The design of new technologies that shift U.S. power consumption away from fossil fuels toward sustainable alternatives must take into account the nation's large-scale need for stored chemical fuels. Photoelectrocatalytic CO2 reduction is one such technology, since it facilitates a process whereby solar energy is used to reduce CO2, a combustion product, into chemical fuels that are compatible with the existing U.S. energy infrastructure.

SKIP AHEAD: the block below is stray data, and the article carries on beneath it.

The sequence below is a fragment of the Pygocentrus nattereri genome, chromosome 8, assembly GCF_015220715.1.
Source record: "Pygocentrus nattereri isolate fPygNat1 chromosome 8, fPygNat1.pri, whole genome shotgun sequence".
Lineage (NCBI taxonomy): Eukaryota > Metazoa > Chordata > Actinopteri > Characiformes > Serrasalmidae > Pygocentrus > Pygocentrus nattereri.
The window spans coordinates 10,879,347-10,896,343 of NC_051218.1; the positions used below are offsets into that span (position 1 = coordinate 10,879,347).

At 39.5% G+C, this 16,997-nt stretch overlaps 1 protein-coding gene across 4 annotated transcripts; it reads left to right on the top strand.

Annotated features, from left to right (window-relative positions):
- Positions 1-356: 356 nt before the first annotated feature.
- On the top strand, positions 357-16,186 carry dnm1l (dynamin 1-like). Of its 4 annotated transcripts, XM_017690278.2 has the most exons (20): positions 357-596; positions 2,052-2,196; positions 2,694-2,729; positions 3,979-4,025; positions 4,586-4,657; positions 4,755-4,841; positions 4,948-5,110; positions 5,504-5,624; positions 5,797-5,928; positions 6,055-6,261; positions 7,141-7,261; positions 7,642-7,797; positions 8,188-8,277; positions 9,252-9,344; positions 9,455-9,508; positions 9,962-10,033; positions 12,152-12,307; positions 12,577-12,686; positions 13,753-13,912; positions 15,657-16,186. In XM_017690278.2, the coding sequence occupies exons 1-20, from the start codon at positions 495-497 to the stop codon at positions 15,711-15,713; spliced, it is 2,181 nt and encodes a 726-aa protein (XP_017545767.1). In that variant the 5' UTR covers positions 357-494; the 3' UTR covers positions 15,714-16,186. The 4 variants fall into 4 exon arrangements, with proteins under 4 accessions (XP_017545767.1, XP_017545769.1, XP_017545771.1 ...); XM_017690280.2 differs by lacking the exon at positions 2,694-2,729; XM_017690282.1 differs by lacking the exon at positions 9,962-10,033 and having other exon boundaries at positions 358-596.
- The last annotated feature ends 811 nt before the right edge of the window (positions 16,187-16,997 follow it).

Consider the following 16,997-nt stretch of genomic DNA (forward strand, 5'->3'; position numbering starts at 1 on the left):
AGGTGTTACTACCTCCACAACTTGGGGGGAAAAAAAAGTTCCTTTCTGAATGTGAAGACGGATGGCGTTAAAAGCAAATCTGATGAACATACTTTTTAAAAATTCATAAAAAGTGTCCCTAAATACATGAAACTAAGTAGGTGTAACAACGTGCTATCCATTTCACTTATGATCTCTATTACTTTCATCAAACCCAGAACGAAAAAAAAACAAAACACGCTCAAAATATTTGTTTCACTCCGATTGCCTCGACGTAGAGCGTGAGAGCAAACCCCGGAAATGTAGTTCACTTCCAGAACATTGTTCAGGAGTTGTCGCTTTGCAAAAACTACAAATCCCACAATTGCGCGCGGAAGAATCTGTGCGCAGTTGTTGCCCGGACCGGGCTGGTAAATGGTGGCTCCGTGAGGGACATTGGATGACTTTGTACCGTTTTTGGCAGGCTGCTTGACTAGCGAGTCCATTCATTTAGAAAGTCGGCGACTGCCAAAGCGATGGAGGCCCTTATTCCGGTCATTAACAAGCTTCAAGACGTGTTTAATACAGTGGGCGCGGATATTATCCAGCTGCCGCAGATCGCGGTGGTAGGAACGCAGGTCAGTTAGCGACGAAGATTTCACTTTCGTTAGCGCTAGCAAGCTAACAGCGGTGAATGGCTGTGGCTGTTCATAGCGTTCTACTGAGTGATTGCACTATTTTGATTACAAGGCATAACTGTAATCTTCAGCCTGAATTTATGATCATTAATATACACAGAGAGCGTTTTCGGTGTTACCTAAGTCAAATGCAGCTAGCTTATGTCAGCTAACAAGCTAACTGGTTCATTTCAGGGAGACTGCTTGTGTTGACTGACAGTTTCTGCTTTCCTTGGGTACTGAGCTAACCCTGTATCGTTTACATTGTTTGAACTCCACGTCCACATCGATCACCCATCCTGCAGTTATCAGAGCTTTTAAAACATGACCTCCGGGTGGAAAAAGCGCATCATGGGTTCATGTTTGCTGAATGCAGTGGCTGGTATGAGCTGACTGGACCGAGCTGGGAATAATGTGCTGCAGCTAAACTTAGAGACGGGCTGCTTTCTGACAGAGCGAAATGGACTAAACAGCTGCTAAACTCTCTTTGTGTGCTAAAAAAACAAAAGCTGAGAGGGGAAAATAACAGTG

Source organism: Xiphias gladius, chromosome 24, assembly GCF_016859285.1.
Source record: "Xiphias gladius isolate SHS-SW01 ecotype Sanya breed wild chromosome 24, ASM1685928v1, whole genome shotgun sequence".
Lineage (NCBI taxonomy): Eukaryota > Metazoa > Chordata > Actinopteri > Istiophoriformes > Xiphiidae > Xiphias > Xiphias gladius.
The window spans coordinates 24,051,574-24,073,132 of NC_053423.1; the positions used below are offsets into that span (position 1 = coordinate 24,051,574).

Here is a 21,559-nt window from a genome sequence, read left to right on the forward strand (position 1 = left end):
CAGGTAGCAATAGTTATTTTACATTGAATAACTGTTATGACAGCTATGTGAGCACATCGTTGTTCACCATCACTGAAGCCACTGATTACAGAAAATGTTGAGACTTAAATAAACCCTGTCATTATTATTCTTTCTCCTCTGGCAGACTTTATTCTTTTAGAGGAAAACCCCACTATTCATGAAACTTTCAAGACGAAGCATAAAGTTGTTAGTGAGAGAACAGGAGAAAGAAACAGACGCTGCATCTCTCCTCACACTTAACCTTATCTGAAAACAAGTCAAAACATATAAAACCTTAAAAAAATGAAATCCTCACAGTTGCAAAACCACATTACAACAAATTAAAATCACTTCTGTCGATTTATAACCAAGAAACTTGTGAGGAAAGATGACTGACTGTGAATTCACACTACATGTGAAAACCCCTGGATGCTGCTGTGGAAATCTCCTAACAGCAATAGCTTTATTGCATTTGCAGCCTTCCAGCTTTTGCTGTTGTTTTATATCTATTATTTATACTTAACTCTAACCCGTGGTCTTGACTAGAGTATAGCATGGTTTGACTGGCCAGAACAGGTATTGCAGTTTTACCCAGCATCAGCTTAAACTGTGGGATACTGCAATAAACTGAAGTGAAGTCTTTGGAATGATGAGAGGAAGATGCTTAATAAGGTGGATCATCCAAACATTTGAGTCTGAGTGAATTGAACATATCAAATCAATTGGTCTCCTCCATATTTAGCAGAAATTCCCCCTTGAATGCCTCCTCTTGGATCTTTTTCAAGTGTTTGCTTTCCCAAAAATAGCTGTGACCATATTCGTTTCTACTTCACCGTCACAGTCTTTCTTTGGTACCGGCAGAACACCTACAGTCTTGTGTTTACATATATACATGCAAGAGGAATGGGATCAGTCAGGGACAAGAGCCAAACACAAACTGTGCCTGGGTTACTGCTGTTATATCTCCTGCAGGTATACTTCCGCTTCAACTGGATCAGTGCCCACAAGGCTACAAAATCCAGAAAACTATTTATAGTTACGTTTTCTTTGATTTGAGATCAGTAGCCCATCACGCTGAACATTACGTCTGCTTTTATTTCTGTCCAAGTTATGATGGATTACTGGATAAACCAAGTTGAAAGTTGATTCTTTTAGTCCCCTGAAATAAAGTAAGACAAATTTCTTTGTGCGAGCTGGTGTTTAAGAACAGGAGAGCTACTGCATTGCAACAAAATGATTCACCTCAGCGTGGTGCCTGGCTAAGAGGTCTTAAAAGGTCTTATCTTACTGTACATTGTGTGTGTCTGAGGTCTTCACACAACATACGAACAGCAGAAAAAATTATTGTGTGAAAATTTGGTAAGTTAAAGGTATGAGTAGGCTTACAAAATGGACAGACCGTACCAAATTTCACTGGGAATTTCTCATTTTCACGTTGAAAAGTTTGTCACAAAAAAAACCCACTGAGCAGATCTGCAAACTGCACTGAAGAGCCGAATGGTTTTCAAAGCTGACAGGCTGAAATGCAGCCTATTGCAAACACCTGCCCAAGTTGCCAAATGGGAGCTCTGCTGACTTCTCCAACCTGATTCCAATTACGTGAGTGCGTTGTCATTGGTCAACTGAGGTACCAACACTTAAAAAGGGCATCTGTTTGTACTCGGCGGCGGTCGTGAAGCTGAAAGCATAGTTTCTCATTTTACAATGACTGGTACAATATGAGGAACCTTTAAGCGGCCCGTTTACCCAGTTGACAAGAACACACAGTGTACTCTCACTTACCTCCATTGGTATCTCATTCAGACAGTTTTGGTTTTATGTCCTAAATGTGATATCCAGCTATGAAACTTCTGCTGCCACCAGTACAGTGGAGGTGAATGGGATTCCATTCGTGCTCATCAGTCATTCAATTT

We report here on experimental studies of well-defined surfaces to investigate the role of the electrode surface in pyridine-catalyzed CO2 reduction, which is reported to be associated with high yields for methanol and formic acid. Ambient pressure photoelectron spectroscopy (APPES) was used to spectroscopically identify in situ surface-bound species formed by the interaction of water on GaP(110), the most stable surface of GaP, at pressures up to 1 Torr. The data show that the interaction with water is characterized by the presence of a partially dissociated adlayer, with Ga-OH, P-H, and adsorbed molecular H2O species detected on the surface. This is consistent with previously published theoretical work that predicts the presence of this layer. In addition, we used isobaric APPES measurements at elevated pressures to probe the thermal stabilities of adsorbed species as well as the oxidation of surface Ga and P. We observe the surface hydride to be remarkably stable in the presence of water, which is notable given the critical role of hydride transfer to catalysts and CO2 during chemical fuel synthesis reactions in aqueous environments. It is hypothesized that the high observed stability of the hydride on GaP may contribute to its associated remarkable near-100% faradaic efficiency for methanol generation by solar-driven CO2 reduction. We have also obtained orbital-resolved information on the adsorption state of pyridine (C5H5N) on GaP(110) using scanning tunneling microscopy (STM). By examining the distribution of unoccupied molecular orbitals with high spatial and energetic resolution, we showed that scanning probe techniques can be used to positively identify the sites on pyridine susceptible to nucleophilic attack, consistent with frontier orbital theory. This technique can be used to explore the local reaction centers of adsorbed catalysts relevant to artificial photosynthesis. Our observations of the stable adsorption of both H and pyridine on this surface is notable, because it characterizes the proposed precursor state for the formation of adsorbed dihydropyridine, which could be a key hydride-shuttling catalyst for heterogeneous CO2 reduction.